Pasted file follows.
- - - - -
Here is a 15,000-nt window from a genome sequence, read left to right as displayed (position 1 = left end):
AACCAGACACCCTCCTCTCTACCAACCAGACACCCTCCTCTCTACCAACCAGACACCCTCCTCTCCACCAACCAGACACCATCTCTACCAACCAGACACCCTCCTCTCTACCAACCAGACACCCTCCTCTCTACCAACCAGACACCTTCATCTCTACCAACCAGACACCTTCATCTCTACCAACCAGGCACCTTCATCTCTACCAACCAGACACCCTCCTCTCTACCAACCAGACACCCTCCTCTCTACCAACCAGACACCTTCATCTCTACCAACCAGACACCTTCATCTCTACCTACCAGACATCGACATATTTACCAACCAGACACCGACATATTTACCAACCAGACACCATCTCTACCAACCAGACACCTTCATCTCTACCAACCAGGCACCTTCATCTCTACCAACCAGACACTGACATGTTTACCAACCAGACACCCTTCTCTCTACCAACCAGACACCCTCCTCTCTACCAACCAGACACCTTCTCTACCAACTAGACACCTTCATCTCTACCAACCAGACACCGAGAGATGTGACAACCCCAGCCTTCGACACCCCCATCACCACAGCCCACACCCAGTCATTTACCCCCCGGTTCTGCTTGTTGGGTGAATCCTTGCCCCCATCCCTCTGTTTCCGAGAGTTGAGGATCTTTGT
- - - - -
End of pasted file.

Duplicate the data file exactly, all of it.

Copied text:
Here is a 15,000-nt window from a genome sequence, read left to right as displayed (position 1 = left end):
AACCAGACACCCTCCTCTCTACCAACCAGACACCCTCCTCTCTACCAACCAGACACCCTCCTCTCCACCAACCAGACACCATCTCTACCAACCAGACACCCTCCTCTCTACCAACCAGACACCCTCCTCTCTACCAACCAGACACCTTCATCTCTACCAACCAGACACCTTCATCTCTACCAACCAGGCACCTTCATCTCTACCAACCAGACACCCTCCTCTCTACCAACCAGACACCCTCCTCTCTACCAACCAGACACCTTCATCTCTACCAACCAGACACCTTCATCTCTACCTACCAGACATCGACATATTTACCAACCAGACACCGACATATTTACCAACCAGACACCATCTCTACCAACCAGACACCTTCATCTCTACCAACCAGGCACCTTCATCTCTACCAACCAGACACTGACATGTTTACCAACCAGACACCCTTCTCTCTACCAACCAGACACCCTCCTCTCTACCAACCAGACACCTTCTCTACCAACTAGACACCTTCATCTCTACCAACCAGACACCGAGAGATGTGACAACCCCAGCCTTCGACACCCCCATCACCACAGCCCACACCCAGTCATTTACCCCCCGGTTCTGCTTGTTGGGTGAATCCTTGCCCCCATCCCTCTGTTTCCGAGAGTTGAGGATCTTTGT